When Harry Reid summoned Elizabeth Warren to Washington in November 2008 to run the Congressional Oversight Panel monitoring the federal bank bailout program, it was as if the Oklahoma plains had risen up and found a voice. The country was reeling from economic collapse, bank bonuses were about to be paid, and Warren, a polite, politically astute Harvard University bankruptcy scholar, applied her academic skills to building an intellectual case against Wall Street. It came out like a war cry. “People are angry because they are paying for programs that haven’t been fully explained, and that have no apparent benefit for their families or the economy as a whole, but still seem to leave enough cash in the system for lavish bonuses and golf outings,” Warren complained to Treasury Secretary Timothy Geithner at a May 2009 hearing. “None of this seems fair.”
Democrats celebrated her arrival in Washington. Finally someone had come on the scene who could argue for the suffering middle class. Warren gave life to the hopes and frustrations of Obama supporters who felt burned as they watched him continue the no-consequences support of the megabanks started under his predecessor, even while foreclosures and unemployment shot up. But her bluntness made her a political liability. Obama backed away from nominating Warren to head the Consumer Financial Protection Bureau she’d created; he was fearful she couldn’t win Senate confirmation and intimidated by massive opposition from the financial industry, which loathed her.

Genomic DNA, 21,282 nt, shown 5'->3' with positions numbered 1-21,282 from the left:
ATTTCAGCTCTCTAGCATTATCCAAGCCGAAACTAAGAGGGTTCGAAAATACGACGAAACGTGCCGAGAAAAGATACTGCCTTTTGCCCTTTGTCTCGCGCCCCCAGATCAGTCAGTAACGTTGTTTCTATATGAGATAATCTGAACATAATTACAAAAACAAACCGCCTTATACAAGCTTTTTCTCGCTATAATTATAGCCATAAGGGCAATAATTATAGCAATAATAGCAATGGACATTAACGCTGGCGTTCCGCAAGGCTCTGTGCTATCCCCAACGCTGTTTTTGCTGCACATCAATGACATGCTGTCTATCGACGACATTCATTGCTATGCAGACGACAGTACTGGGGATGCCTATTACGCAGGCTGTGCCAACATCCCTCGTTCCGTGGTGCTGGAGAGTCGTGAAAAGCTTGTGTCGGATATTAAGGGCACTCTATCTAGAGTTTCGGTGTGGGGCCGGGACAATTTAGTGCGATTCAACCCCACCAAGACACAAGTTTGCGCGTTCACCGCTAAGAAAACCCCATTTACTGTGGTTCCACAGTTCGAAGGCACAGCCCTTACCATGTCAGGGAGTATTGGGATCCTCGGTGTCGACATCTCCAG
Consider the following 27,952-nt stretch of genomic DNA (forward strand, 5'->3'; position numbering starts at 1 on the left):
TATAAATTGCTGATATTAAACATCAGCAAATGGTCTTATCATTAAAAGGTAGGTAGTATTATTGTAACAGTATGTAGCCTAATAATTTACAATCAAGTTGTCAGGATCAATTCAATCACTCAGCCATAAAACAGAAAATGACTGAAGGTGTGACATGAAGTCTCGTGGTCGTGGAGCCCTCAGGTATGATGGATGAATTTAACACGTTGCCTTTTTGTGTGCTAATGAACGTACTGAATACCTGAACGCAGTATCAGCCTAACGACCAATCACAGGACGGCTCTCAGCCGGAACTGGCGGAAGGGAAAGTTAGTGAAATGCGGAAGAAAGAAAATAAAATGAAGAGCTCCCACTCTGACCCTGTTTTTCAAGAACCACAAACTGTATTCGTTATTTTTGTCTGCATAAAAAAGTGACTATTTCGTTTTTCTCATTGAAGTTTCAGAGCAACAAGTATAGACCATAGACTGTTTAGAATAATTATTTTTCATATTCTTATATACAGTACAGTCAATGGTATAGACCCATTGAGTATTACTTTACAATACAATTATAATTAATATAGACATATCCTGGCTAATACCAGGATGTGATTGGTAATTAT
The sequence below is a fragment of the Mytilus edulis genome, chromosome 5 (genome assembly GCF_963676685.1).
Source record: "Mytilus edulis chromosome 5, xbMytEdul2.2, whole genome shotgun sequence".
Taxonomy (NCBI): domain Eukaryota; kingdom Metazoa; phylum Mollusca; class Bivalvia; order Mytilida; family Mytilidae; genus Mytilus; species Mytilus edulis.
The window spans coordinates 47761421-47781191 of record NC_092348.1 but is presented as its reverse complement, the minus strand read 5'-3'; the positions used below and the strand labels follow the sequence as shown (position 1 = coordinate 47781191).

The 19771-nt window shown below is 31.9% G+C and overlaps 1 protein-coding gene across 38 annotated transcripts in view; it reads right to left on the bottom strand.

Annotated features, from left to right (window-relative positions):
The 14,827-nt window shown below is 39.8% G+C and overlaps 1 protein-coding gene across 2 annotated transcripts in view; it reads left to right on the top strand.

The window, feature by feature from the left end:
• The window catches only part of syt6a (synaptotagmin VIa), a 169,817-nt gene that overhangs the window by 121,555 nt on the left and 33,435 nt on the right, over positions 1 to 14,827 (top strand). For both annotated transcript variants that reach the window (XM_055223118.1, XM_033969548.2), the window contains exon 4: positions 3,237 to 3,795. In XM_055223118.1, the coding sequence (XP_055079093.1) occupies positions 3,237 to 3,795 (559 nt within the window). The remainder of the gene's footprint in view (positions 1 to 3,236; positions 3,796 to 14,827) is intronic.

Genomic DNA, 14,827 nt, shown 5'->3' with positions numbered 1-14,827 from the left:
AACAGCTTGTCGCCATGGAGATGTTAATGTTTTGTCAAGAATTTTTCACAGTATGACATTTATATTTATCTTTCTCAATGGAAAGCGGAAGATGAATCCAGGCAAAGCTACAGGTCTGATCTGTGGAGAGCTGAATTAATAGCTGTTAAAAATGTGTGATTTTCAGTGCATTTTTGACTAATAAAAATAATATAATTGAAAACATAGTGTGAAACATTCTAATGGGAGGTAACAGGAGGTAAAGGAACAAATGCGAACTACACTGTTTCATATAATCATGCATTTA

So Warren packed up her bags, her staff, and her outrage and returned to Massachusetts, where she launched the most expensive Senate campaign of 2012, spending $42 million to defeat Scott Brown. Her defining posture might have been captured best in a 2011 campaign appearance that went viral on YouTube: “There is nobody in this country who got rich on his own. Nobody!” she told a group of supporters in Andover while jabbing her finger in the air. “You built a factory out there? Good for you. But I want to be clear: You moved your goods to market on the roads the rest of us paid for. You hired workers the rest of us paid to educate. … You built a factory and it turned into something terrific or a great idea, God bless. Keep a big hunk of it. But part of the underlying social contract is you take a hunk of that and pay forward for the next kid who comes along.” After she won, Christopher Whalen, of Carrington Holding, described her on TV as an “angry Calvinist.”
Many who tried to stop Warren may come to wish they’d let her have her way earlier. As head of the CFPB, she would have been relatively contained. As a celebrity senator with multiple committee appointments and an oversize microphone, she’s a much more formidable foe—and one bankers helped create.